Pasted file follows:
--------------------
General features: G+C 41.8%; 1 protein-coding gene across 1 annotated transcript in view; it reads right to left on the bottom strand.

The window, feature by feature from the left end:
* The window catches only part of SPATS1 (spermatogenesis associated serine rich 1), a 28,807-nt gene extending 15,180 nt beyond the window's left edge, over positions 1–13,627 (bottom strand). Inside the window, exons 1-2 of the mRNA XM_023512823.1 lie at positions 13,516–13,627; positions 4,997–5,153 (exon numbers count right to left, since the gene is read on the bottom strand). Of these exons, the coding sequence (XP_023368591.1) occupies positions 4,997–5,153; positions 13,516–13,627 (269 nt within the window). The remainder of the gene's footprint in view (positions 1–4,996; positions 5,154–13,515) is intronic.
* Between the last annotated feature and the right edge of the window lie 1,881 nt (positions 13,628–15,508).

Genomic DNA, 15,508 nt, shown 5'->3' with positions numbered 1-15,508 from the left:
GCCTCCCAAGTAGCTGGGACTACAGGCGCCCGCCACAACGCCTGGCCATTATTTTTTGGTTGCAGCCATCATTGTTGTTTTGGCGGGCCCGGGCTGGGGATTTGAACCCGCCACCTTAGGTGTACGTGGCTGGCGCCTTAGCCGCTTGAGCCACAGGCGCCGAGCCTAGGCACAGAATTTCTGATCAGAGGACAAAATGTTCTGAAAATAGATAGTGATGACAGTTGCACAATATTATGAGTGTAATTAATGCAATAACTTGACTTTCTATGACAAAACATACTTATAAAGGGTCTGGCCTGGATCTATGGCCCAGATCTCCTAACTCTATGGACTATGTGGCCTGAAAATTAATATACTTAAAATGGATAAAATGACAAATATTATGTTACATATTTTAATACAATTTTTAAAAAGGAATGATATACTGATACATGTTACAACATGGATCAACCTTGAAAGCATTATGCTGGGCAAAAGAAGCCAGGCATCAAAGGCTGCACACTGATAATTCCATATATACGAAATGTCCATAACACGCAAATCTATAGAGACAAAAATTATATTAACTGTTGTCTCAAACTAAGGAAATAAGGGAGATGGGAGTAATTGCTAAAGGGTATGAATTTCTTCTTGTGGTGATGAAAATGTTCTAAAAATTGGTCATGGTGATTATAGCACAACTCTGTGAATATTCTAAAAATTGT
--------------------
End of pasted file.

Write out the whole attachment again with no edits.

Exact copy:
General features: G+C 41.8%; 1 protein-coding gene across 1 annotated transcript in view; it reads right to left on the bottom strand.

The window, feature by feature from the left end:
* The window catches only part of SPATS1 (spermatogenesis associated serine rich 1), a 28,807-nt gene extending 15,180 nt beyond the window's left edge, over positions 1–13,627 (bottom strand). Inside the window, exons 1-2 of the mRNA XM_023512823.1 lie at positions 13,516–13,627; positions 4,997–5,153 (exon numbers count right to left, since the gene is read on the bottom strand). Of these exons, the coding sequence (XP_023368591.1) occupies positions 4,997–5,153; positions 13,516–13,627 (269 nt within the window). The remainder of the gene's footprint in view (positions 1–4,996; positions 5,154–13,515) is intronic.
* Between the last annotated feature and the right edge of the window lie 1,881 nt (positions 13,628–15,508).

Genomic DNA, 15,508 nt, shown 5'->3' with positions numbered 1-15,508 from the left:
GCCTCCCAAGTAGCTGGGACTACAGGCGCCCGCCACAACGCCTGGCCATTATTTTTTGGTTGCAGCCATCATTGTTGTTTTGGCGGGCCCGGGCTGGGGATTTGAACCCGCCACCTTAGGTGTACGTGGCTGGCGCCTTAGCCGCTTGAGCCACAGGCGCCGAGCCTAGGCACAGAATTTCTGATCAGAGGACAAAATGTTCTGAAAATAGATAGTGATGACAGTTGCACAATATTATGAGTGTAATTAATGCAATAACTTGACTTTCTATGACAAAACATACTTATAAAGGGTCTGGCCTGGATCTATGGCCCAGATCTCCTAACTCTATGGACTATGTGGCCTGAAAATTAATATACTTAAAATGGATAAAATGACAAATATTATGTTACATATTTTAATACAATTTTTAAAAAGGAATGATATACTGATACATGTTACAACATGGATCAACCTTGAAAGCATTATGCTGGGCAAAAGAAGCCAGGCATCAAAGGCTGCACACTGATAATTCCATATATACGAAATGTCCATAACACGCAAATCTATAGAGACAAAAATTATATTAACTGTTGTCTCAAACTAAGGAAATAAGGGAGATGGGAGTAATTGCTAAAGGGTATGAATTTCTTCTTGTGGTGATGAAAATGTTCTAAAAATTGGTCATGGTGATTATAGCACAACTCTGTGAATATTCTAAAAATTGT